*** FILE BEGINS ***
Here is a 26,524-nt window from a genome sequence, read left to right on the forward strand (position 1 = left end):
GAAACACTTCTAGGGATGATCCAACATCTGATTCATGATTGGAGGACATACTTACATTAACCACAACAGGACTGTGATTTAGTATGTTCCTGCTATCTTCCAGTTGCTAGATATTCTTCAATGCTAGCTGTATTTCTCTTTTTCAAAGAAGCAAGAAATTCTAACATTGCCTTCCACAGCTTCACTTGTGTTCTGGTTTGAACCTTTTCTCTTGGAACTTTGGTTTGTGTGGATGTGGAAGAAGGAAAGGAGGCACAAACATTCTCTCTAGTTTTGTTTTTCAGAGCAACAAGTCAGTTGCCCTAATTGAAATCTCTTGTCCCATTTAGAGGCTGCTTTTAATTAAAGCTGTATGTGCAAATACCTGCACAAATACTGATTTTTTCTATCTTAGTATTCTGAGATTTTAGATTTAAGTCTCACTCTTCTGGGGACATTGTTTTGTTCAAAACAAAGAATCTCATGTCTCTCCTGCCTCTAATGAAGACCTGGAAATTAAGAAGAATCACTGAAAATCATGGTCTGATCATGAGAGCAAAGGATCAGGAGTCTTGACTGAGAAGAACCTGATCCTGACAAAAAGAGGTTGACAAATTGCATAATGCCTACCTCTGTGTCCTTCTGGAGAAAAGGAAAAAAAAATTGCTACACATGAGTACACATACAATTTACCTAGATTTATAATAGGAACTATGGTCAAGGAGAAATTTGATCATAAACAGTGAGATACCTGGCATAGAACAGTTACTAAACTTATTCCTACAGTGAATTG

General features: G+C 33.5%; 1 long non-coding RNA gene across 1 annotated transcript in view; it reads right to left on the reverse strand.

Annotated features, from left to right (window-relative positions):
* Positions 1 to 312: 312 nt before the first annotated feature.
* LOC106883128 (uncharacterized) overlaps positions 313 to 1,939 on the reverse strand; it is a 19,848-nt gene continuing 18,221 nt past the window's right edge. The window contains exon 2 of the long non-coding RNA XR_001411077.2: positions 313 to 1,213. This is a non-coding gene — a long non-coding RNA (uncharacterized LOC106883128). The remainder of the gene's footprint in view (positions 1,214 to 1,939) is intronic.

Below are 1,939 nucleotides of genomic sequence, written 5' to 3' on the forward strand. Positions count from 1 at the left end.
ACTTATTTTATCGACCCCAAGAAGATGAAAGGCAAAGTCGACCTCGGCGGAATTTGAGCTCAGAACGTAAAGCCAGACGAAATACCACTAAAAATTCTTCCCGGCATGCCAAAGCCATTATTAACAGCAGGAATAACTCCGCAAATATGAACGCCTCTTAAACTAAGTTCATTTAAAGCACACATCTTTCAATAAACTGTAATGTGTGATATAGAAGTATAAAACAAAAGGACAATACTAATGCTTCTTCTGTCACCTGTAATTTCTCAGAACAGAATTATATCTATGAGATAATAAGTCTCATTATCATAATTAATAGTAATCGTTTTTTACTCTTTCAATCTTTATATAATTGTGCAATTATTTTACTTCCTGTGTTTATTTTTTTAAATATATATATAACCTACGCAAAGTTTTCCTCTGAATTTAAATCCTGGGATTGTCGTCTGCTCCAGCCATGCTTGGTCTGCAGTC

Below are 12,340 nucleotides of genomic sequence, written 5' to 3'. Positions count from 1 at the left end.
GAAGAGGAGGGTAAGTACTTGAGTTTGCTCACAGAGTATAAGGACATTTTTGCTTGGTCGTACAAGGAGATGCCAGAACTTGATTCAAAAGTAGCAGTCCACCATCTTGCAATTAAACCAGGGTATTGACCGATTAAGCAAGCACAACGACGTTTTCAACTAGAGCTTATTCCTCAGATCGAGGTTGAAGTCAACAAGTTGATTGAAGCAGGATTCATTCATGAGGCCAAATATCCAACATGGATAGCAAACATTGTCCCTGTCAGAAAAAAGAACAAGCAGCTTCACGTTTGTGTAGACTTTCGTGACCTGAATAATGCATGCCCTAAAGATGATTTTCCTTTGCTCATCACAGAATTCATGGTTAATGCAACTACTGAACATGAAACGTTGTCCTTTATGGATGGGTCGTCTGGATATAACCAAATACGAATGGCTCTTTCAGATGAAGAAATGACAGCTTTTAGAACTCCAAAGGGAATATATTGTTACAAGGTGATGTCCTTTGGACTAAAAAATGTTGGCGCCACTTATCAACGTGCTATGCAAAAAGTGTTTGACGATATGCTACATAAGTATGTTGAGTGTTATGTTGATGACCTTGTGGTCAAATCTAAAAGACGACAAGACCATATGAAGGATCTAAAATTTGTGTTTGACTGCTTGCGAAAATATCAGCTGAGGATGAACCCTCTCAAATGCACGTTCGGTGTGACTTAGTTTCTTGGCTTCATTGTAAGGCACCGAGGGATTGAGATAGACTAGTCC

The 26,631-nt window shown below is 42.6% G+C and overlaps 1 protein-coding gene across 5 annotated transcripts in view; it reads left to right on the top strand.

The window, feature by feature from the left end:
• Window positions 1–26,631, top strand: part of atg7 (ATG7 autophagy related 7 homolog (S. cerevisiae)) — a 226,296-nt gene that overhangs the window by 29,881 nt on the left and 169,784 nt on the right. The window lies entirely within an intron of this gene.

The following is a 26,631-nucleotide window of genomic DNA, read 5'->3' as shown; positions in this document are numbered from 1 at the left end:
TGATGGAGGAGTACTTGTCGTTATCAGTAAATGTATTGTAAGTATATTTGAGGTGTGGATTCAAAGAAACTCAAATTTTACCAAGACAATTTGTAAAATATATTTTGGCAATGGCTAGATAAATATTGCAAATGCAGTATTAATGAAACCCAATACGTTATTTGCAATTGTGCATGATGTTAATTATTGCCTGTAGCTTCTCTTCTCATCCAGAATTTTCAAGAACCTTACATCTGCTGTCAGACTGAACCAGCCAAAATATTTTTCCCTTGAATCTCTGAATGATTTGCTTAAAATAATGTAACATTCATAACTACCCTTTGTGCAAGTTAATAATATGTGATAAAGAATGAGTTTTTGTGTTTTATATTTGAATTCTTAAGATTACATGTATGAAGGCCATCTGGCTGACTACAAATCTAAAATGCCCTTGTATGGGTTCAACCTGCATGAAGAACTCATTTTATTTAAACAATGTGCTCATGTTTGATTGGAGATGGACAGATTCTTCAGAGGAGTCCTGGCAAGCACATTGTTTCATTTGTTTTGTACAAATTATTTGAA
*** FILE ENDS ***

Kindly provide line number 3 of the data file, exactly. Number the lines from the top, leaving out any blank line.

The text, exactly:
General features: G+C 33.5%; 1 long non-coding RNA gene across 1 annotated transcript in view; it reads right to left on the reverse strand.